So the summer after my sophomore year of college, my boyfriend (now husband) and I decided to work at Timber Pointe Outdoor Center. This 170-acre Easter Seals Camp “offers weeklong camping opportunities for children and adults with disabilities and chronic illnesses.” Talk about an eye-opening experience! We sang and danced and fished and rode horses and shot bows and arrows and painted and on and on, with kids and adults who had cerebral palsy, spina bifida, traumatic brain injuries, cancer, sickle cell, etc. etc.
It was unbelievable the ways in which common camping activities can be adapted (and even just day-to-day life skills needed to be adapted) for various special needs. And it is just plain awesome how for one week everyone is pretty much “the same.” No longer is that one child with special needs feeling left out because EVERYONE else there is figuratively in the same boat. It’s amazing! — — —
And challenging! To contemplate your own lot in life and know that some of your minor, temporary worries are NOTHING in comparison…
And to physically do some of the necessary tasks involved with caretaking – truly a humbling example of serving others with God’s love.
Well, surrounded by miles of wooded trails, the camp was a perfect place for a run. Truly, there is nothing better than a long run involving sunrises over a lake, glistening spider webs from the morning dew, and deer bounding across your path as you interrupt their breakfast. The setting itself could have made me a runner.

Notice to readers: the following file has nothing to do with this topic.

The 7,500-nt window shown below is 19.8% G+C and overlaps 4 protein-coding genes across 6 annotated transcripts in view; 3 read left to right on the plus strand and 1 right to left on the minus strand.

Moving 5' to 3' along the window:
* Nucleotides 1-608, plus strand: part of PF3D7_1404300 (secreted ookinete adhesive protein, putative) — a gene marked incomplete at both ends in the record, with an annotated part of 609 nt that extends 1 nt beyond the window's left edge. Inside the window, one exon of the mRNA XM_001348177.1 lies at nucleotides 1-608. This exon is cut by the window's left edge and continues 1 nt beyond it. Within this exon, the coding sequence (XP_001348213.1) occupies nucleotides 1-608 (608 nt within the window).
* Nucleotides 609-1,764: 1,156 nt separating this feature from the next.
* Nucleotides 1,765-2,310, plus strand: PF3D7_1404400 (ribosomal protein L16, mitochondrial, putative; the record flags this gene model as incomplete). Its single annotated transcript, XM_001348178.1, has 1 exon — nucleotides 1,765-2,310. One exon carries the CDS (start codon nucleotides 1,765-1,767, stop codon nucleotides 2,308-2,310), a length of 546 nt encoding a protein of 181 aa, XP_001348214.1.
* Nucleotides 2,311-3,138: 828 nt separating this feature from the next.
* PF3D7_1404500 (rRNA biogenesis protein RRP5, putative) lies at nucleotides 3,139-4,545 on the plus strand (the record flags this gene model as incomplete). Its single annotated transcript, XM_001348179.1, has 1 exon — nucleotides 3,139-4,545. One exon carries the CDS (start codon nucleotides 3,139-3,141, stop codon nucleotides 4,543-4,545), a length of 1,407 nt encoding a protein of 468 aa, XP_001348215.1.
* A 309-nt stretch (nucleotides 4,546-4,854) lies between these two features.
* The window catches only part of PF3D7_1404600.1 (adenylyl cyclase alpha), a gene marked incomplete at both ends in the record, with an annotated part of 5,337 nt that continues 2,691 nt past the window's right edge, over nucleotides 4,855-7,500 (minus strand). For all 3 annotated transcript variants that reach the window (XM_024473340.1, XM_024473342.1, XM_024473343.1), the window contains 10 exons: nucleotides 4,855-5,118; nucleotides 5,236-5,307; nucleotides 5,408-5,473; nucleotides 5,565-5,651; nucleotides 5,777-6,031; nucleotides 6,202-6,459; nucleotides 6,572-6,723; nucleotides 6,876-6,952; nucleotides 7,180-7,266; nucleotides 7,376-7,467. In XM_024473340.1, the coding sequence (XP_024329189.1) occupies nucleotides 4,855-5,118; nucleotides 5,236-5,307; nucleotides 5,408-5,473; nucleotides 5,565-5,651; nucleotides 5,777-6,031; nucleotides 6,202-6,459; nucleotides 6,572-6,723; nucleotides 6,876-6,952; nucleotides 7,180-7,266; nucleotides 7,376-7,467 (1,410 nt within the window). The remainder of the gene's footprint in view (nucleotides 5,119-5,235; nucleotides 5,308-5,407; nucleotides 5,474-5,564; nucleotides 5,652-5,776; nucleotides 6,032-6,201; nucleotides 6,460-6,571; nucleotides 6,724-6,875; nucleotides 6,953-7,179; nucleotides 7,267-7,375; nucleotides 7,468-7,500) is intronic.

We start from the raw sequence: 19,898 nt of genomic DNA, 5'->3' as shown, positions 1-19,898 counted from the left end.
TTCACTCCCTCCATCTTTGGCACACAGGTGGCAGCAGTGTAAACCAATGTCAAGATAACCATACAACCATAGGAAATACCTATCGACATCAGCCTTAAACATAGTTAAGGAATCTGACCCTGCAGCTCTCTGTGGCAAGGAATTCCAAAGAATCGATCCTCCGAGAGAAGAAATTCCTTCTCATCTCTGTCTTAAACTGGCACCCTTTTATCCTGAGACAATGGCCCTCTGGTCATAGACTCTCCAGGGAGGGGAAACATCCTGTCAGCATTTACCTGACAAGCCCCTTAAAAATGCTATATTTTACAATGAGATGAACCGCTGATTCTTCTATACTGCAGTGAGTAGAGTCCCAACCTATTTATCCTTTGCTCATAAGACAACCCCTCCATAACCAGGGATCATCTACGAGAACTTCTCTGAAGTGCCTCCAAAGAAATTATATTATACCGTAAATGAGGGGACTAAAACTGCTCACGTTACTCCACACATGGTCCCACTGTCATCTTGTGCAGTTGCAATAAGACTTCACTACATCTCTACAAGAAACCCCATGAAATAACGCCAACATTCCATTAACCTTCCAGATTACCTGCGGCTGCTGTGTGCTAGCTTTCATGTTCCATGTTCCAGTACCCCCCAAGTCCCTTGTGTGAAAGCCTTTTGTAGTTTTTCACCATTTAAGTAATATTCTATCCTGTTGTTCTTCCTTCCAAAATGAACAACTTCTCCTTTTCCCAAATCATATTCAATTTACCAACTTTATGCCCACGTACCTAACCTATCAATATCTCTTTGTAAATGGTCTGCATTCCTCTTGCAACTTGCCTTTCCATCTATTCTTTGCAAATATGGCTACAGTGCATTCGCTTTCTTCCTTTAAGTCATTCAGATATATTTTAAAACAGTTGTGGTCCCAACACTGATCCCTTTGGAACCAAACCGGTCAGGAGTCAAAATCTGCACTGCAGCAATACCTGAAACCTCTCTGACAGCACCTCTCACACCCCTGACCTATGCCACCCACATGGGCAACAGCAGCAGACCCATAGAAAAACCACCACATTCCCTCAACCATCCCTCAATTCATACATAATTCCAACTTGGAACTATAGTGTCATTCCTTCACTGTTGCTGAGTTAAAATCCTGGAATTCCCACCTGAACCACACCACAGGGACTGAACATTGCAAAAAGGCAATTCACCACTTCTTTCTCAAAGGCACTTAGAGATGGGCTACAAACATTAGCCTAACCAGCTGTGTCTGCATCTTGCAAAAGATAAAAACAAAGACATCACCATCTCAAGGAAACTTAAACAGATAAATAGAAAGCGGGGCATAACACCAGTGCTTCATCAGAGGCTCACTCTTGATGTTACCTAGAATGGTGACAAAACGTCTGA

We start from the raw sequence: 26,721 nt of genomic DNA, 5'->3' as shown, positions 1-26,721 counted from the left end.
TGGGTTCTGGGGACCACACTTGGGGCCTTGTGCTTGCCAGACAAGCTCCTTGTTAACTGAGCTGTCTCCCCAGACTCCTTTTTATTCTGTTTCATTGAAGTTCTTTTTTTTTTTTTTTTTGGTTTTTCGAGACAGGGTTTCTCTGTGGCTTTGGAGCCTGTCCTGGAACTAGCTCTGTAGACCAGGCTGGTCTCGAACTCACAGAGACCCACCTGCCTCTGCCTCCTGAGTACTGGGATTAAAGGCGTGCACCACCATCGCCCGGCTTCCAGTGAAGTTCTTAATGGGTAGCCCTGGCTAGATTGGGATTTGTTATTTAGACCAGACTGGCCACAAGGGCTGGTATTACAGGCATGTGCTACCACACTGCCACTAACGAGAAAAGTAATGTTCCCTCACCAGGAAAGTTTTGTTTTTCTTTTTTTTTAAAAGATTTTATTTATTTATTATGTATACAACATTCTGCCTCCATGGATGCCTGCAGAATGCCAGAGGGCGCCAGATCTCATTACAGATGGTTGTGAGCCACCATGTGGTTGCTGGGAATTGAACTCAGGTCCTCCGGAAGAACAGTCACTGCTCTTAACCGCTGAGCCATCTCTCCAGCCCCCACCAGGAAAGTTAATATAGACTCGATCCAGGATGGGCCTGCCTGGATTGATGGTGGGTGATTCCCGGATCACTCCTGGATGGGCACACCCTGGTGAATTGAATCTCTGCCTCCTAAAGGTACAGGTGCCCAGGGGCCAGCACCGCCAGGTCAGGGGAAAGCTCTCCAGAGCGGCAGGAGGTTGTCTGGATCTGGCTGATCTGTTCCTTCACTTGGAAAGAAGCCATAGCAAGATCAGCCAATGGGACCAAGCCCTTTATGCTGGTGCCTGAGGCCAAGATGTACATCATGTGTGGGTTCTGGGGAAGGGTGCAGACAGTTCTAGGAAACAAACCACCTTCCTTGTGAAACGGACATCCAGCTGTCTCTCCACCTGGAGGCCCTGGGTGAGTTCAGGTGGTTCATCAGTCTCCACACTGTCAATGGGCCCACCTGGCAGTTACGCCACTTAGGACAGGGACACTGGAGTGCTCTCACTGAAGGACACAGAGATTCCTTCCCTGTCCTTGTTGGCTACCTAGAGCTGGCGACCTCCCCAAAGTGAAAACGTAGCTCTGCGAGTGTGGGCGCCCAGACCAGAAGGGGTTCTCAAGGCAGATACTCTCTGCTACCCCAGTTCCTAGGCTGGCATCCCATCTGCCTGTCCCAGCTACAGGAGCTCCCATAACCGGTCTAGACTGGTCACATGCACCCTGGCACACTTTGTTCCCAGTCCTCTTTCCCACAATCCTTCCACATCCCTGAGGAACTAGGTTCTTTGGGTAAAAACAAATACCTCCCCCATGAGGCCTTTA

But there was still more – The realization that I COULD run. I had two legs and a body full of muscles that were ABLE to move. I had the mental acuity to plan out a running route and return safely. I was not confined to a wheelchair for the rest of my life.
One of my little campers, an 8 year old with blond curls and the sweetest personality would give me a hug and the BIGGEST SMILE as soon as I woke her up every morning. (It’s not like she was waking up on her own either. I was physically rousing her from sleep but she smiled immediately!) I would get her dressed, brush those beautiful curls, and then carry her to her wheelchair.
She would likely never be able to run. But there was something about her being so happy from the very beginning of the day that made me want the same.
So many days (even now) when I’m questioning why I should run or exercise, I can see that sweet, sweet smile, and it’s so much easier to lace up the shoes and head out the door.
Do you ever find it hard to find the motivation to run (or exercise)? What helps you get started?